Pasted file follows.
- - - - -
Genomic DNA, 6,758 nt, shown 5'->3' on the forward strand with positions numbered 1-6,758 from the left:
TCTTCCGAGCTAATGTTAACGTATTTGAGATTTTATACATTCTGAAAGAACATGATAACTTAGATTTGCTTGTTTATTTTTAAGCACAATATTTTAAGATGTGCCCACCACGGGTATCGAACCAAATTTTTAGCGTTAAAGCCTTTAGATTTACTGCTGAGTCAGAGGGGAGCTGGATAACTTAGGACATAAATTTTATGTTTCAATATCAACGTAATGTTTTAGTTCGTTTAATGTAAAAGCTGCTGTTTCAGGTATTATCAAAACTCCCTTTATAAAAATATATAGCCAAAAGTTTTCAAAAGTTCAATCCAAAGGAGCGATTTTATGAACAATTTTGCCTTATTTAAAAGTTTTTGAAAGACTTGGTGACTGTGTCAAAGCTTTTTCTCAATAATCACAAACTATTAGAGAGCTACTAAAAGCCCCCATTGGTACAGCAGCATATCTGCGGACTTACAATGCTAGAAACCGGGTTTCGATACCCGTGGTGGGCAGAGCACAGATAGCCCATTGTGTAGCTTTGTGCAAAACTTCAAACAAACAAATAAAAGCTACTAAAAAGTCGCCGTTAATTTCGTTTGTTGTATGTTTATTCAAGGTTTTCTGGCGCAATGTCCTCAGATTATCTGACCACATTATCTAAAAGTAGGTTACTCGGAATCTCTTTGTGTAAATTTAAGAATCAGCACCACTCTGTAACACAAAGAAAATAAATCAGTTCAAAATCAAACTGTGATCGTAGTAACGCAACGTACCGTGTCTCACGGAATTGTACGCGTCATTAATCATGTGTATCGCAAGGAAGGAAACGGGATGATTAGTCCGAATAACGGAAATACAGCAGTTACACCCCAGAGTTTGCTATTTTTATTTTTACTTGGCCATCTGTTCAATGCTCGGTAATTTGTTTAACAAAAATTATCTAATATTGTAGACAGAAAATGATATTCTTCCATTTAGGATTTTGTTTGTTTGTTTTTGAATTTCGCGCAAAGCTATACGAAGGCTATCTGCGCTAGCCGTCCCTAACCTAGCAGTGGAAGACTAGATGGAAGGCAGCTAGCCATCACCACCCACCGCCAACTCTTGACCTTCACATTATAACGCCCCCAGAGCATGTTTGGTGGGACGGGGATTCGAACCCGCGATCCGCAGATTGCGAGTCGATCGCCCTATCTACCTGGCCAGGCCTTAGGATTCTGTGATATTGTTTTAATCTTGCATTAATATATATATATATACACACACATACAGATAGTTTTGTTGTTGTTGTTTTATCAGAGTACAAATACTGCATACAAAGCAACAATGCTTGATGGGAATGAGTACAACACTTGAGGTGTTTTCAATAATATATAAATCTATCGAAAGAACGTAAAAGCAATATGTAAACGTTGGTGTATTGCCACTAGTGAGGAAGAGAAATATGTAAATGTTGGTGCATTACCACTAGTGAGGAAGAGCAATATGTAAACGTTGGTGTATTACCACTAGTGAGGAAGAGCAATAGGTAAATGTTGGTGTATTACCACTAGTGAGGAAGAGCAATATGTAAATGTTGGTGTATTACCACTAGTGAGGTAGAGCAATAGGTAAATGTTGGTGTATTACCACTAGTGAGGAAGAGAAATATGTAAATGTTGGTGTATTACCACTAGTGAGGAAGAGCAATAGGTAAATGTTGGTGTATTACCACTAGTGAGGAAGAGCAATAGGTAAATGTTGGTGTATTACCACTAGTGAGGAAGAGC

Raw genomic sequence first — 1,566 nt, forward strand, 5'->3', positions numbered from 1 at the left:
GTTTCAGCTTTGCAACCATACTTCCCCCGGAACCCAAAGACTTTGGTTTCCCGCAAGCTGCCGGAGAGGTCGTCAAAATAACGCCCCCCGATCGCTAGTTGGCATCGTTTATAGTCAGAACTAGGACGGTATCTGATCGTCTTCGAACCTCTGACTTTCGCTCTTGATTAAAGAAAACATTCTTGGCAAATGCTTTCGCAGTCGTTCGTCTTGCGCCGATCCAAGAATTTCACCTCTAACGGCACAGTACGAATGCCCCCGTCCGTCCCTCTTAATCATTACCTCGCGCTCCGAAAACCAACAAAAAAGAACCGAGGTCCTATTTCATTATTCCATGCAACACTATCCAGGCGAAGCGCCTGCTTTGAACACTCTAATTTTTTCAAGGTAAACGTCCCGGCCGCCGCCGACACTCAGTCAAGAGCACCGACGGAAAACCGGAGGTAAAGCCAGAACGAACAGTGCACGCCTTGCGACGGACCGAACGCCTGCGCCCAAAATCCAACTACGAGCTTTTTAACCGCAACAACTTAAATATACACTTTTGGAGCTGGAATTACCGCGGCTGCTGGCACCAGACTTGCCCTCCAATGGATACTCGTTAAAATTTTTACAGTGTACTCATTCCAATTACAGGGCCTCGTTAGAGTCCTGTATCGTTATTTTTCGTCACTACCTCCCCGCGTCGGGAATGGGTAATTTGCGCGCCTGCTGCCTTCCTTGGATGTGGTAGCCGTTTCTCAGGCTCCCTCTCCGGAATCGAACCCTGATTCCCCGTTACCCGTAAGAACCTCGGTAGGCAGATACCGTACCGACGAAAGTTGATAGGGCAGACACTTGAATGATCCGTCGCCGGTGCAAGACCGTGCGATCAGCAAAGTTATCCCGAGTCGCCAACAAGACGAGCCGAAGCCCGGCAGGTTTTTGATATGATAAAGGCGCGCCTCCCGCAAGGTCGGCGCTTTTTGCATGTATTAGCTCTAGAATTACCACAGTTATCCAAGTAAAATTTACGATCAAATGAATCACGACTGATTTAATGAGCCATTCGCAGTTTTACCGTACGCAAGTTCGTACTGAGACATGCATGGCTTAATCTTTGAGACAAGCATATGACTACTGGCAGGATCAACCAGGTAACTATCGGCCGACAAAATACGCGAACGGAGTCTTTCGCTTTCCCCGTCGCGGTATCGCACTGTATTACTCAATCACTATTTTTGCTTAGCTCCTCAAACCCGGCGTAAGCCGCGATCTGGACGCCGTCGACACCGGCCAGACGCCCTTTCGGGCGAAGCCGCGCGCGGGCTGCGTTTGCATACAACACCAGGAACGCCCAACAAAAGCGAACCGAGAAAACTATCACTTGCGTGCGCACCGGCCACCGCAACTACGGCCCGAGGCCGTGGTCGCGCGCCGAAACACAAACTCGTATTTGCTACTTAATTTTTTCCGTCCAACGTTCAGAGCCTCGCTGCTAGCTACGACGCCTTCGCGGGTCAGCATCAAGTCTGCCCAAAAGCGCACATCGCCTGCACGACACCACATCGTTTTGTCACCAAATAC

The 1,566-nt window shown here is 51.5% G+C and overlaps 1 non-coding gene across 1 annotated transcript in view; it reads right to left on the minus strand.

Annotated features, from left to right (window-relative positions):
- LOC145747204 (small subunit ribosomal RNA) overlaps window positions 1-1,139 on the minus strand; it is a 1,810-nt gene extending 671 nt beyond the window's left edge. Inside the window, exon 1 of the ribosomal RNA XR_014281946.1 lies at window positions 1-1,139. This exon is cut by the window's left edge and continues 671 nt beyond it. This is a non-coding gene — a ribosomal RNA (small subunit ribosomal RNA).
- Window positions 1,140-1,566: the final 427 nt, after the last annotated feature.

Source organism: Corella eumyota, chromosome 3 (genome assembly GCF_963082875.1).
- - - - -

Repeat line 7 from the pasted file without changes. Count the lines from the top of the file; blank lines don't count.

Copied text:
- LOC145747204 (small subunit ribosomal RNA) overlaps window positions 1-1,139 on the minus strand; it is a 1,810-nt gene extending 671 nt beyond the window's left edge. Inside the window, exon 1 of the ribosomal RNA XR_014281946.1 lies at window positions 1-1,139. This exon is cut by the window's left edge and continues 671 nt beyond it. This is a non-coding gene — a ribosomal RNA (small subunit ribosomal RNA).